What It’s Like to Study Abroad During Political Crises

What It’s Like to Study Abroad During Political Crises

The top 6 things I noticed as I studied abroad in London.
24
views

London is truly an amazing city. It’s a city of gray skies, royalty, amazing theater and art, beautiful sights, endless food options, and some of the best chocolate ever. I consider myself incredibly lucky to have just spent the past 6 months one of the most wonderful city in the world.

As much as I’ve missed Cornell, being in London was a change I welcomed in my life. For 6 months, not only did I have no prelims to worry about or toe-numbing weather to be caught in, but I also got to be free in a new environment.

Upon returning home, there were still so many things still pouring in my head. Was it the best time of my life? Yes, I’d like to think so. It felt completely like a dream. I spent a majority of my time outside of studying just exploring the city I called home, meeting the people who offered to show me what a lovely place London can be and helped me make it a home and learning about their brilliant culture. Did I miss home? Yes, I did. More so as the days went on, but I made sure to keep up with American news outlets and with politics so I would know what to expect when I came home. In addition, I was sure to keep up with UK politics so I would know how my peers reacted around me. Did I feel in danger at any time? For the most part, no. Despite living in a city subjected to three terror attacks in the span of three months, I had felt safer than ever because I knew that despite being a stranger to this land, London was looking out for me. I felt safe, but that didn’t mean there wasn’t cause for concern.

One of the best things I felt I could do to digest the realities of my time in London and wake up from this dream was to write it all down: how did it really feel to be in London while their government and American government were dealing with new crises and situation?

1. The British are much more aware about American culture and politics than you may think.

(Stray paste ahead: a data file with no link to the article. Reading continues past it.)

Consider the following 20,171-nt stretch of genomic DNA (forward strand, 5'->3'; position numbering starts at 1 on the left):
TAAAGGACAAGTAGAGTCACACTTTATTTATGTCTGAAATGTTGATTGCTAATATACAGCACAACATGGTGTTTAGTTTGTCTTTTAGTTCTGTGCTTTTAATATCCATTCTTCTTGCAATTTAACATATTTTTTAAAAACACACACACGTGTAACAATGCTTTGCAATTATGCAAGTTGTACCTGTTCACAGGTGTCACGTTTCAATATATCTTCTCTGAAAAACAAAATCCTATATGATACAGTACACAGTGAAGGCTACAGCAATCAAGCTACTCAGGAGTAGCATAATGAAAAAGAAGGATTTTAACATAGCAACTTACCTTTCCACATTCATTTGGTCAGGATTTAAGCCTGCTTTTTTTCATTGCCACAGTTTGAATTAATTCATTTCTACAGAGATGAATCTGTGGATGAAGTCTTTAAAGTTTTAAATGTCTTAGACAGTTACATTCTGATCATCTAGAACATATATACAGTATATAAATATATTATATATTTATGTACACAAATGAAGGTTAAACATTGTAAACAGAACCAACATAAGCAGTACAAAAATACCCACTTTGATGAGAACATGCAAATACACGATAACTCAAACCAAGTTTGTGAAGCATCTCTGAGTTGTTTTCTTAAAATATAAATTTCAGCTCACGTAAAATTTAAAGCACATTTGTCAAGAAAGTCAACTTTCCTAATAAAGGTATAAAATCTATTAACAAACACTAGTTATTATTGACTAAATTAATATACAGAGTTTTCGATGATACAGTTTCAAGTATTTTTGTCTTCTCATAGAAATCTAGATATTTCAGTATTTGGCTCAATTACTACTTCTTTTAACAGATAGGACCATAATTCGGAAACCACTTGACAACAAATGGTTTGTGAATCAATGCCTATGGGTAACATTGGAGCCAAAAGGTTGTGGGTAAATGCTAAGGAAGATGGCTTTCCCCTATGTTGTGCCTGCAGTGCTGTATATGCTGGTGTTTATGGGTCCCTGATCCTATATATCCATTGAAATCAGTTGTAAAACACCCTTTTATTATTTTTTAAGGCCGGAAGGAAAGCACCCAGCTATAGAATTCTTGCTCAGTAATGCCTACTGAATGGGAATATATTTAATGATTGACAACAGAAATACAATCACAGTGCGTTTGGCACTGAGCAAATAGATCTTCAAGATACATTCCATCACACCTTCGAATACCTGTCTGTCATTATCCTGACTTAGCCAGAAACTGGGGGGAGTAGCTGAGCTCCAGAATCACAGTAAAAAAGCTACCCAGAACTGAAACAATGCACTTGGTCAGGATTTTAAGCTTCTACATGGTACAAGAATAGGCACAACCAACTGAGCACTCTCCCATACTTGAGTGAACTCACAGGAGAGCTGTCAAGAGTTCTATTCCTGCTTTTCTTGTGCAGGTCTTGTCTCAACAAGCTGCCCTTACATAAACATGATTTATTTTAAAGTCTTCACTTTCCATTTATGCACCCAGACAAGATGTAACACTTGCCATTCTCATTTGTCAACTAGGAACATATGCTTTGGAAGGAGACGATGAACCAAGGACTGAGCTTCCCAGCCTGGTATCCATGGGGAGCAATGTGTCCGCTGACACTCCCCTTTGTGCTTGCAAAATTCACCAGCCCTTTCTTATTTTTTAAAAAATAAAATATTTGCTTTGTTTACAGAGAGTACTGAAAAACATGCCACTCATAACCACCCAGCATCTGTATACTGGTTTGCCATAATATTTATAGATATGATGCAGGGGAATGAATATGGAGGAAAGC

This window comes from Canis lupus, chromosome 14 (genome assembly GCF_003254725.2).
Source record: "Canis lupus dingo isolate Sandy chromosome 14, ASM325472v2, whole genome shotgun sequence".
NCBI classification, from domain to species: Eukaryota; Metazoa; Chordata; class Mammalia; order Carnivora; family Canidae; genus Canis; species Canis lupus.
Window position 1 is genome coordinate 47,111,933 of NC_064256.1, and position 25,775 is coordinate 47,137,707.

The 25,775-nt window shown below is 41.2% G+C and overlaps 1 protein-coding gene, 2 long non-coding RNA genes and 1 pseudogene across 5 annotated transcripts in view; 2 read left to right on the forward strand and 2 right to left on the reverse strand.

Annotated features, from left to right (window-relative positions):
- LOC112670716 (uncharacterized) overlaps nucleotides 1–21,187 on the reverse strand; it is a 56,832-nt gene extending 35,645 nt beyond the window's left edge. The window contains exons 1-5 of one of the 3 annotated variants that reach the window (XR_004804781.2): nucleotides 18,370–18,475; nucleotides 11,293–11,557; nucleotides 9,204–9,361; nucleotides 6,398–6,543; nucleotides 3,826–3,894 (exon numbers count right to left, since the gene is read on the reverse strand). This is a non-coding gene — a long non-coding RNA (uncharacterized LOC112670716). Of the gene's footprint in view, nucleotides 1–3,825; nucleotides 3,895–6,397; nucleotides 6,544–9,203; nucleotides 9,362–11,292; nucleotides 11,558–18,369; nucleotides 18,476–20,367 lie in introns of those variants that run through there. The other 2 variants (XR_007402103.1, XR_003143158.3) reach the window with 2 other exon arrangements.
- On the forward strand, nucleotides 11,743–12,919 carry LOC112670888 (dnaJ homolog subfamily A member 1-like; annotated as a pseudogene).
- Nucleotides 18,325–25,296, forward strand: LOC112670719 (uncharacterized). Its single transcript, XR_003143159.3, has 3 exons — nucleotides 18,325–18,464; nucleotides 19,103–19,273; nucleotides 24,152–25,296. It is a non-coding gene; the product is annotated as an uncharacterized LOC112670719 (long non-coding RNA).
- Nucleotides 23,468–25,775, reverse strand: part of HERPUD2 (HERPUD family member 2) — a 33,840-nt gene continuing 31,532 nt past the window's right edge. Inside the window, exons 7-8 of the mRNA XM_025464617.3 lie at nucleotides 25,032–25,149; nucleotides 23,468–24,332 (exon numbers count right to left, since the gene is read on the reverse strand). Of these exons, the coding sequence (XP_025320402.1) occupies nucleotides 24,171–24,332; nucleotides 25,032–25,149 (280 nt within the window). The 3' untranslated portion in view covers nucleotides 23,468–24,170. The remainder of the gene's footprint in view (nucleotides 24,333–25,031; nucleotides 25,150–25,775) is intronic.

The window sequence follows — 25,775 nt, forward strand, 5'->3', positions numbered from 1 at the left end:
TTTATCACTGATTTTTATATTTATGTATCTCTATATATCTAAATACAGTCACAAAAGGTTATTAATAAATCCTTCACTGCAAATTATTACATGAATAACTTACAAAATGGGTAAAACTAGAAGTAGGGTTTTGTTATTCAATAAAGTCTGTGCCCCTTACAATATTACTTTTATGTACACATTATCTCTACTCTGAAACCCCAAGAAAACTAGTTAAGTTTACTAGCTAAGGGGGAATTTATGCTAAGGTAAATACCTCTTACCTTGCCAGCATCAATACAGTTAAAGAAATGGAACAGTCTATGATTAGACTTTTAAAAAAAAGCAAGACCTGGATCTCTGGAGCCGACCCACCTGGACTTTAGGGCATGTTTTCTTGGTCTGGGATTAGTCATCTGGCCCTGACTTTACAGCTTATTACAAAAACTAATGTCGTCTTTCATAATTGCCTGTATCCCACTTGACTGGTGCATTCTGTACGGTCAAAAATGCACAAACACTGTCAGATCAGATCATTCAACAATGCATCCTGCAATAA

Even as I was just learning about who exactly Theresa May was and what the Members of Parliament (MPs) did, (and exactly why there were MPs in London but Scottish MPs still in Edinburgh who weren’t part of the English Parliament...) my flatmates were already in the know. I’m imagining this has more to do with the United States’ current position as a global superpower, but I was surprised to find my flatmates protesting against Trump’s policies and other cabinet members’ positions when I had no grounds for comparison. Of course, their knowledge on American politics made it easier for me to bond with them and further explain the way events would play out--especially when during the Women’s March in London and during the protests on Trump’s travel ban.

2. You will be expected to be the point person for the American perspective.

Even for those who may not be as aware of American politics, you may still be expected to offer explanations or opinions regarding American politics. For the most part, I was never the one to bring up our current President in conversation. But if he would come up, I’d be met with frequent eye rolls, complaints, and worries about the future--the same as I’d experienced back at home. Even though I considered myself as being in a safe, liberal environment, I couldn’t explain the politics or respond further in political conversation than “I’m not sure, but I can tell you I didn’t vote for him.” I attribute this trait to my acclimation to the politics of my hometown, where politics is very divisive-- I spend most of my time listening to others’ opinions defending Trump rather than trying to argue against it.

3. Although in a different country, you get to see your country through a foreign lens.

Seeing American politics through another country's point of view is an interesting experience. Not only is there the degree of separation, but you get to see how American politics affects the world, not just you. Trump’s presidency did not just mean politically correct culture was dead in America, but that it was dead in places others wanted to see it. Trump’s stance on the travel ban was not just about America’s stance on the refugee crisis, but it also encouraged the European dialogue on ordeal, and whether the current method was commendable or unacceptable. It not only became about Trump, it also became about Theresa May and their “special relationship,” specifically how she still has not yet publicly denounced Trump.

4. You became an honorary member of your host country by engaging in their concerns.